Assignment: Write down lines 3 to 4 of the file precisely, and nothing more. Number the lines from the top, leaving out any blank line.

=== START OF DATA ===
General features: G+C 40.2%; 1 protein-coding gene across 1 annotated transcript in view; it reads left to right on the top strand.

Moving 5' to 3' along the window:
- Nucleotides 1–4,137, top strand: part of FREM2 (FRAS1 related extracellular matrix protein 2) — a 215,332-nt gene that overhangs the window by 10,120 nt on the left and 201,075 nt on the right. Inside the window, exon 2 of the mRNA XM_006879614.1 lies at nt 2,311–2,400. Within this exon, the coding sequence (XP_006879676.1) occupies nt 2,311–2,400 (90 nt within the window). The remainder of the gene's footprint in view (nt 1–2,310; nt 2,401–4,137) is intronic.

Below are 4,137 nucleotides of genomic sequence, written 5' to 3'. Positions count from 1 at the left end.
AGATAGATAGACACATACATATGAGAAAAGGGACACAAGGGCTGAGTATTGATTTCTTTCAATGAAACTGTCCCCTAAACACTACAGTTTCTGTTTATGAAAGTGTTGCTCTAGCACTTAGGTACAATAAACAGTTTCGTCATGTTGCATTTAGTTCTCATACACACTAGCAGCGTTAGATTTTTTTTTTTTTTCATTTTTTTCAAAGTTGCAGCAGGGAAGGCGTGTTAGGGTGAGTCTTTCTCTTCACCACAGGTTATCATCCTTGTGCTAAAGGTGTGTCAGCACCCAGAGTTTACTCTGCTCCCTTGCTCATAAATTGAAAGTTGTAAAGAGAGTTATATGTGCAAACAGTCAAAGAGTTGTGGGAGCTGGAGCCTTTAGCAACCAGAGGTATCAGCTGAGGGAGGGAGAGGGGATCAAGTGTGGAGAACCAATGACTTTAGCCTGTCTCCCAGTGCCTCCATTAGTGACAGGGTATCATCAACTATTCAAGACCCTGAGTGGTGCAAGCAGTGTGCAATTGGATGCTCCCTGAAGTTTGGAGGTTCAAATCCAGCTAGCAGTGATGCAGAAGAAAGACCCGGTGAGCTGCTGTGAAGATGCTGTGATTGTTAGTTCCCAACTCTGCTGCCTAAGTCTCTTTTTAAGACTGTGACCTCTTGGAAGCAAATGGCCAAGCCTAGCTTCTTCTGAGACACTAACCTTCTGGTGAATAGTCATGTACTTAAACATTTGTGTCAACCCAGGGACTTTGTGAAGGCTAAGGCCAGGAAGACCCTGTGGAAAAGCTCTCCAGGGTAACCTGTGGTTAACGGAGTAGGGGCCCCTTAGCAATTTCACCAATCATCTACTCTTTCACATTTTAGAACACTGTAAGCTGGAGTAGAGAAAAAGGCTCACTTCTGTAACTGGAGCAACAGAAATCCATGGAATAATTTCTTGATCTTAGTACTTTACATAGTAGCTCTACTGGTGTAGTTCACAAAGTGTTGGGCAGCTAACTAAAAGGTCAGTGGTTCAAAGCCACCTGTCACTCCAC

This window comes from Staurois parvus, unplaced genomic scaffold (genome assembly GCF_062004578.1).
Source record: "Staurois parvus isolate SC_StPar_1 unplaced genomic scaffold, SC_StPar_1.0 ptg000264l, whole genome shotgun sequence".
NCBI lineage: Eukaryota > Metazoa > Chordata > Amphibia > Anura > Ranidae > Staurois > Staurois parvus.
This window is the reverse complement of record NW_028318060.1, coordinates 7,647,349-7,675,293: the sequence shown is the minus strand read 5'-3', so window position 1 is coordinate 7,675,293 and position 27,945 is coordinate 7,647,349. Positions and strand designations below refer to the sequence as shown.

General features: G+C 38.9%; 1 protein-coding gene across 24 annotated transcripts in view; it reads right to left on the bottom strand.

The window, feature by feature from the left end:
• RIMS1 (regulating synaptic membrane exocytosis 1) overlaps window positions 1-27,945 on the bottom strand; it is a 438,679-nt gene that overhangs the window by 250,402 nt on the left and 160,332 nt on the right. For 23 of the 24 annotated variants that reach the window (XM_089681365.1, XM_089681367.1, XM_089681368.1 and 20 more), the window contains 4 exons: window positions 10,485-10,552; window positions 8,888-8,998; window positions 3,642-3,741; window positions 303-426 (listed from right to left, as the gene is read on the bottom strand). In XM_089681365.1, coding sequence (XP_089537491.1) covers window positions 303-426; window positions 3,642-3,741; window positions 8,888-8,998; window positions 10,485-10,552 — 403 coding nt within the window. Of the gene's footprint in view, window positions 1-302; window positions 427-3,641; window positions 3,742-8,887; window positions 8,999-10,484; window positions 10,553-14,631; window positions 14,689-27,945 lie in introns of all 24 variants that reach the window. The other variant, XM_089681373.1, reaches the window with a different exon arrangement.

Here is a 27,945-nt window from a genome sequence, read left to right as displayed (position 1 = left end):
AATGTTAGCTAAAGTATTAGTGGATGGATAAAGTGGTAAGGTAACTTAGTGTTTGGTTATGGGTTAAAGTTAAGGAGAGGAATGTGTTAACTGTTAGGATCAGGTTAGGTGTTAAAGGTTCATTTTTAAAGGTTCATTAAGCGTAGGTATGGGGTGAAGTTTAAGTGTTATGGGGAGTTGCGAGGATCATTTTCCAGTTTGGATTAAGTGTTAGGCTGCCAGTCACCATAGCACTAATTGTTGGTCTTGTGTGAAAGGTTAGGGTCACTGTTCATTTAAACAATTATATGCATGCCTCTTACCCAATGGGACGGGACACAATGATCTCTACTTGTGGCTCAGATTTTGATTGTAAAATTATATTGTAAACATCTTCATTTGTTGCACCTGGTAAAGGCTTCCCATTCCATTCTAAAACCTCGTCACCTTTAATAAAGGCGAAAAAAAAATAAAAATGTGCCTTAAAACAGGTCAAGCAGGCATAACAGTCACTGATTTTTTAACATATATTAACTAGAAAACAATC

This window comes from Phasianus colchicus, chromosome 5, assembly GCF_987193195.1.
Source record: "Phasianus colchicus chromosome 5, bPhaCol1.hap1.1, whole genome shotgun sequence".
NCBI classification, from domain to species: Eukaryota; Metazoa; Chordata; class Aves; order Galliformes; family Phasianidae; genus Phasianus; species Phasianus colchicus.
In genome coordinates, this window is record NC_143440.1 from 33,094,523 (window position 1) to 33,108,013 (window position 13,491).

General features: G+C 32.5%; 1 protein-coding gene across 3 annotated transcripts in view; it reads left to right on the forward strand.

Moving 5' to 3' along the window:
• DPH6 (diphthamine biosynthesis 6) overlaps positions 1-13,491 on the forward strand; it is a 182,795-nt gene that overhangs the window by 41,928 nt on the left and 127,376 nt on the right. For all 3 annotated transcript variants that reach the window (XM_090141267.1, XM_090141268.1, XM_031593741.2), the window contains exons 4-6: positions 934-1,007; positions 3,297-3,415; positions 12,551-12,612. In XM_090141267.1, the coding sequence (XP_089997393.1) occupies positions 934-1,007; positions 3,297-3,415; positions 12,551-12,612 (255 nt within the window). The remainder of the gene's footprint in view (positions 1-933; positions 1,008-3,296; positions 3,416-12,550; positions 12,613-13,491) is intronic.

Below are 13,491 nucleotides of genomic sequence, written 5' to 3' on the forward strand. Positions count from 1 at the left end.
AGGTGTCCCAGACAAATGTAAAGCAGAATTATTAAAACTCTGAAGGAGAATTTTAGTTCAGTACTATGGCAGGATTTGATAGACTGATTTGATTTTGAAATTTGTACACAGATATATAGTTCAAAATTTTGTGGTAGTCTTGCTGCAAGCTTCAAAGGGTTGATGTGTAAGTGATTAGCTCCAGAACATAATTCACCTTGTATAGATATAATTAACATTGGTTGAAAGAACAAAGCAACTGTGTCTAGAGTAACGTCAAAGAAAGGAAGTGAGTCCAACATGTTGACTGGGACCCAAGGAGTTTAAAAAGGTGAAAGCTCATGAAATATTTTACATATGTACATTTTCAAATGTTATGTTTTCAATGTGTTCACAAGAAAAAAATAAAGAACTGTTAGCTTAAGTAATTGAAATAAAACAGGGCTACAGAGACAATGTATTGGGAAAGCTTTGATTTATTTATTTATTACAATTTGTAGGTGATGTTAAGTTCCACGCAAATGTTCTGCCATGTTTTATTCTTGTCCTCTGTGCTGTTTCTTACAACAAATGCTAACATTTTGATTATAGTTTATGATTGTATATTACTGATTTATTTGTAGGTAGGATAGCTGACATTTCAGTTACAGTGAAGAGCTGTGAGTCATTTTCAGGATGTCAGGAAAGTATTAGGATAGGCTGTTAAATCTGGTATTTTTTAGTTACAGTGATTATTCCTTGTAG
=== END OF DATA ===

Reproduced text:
- Nucleotides 1–4,137, top strand: part of FREM2 (FRAS1 related extracellular matrix protein 2) — a 215,332-nt gene that overhangs the window by 10,120 nt on the left and 201,075 nt on the right. Inside the window, exon 2 of the mRNA XM_006879614.1 lies at nt 2,311–2,400. Within this exon, the coding sequence (XP_006879676.1) occupies nt 2,311–2,400 (90 nt within the window). The remainder of the gene's footprint in view (nt 1–2,310; nt 2,401–4,137) is intronic.

Below are 4,137 nucleotides of genomic sequence, written 5' to 3'. Positions count from 1 at the left end.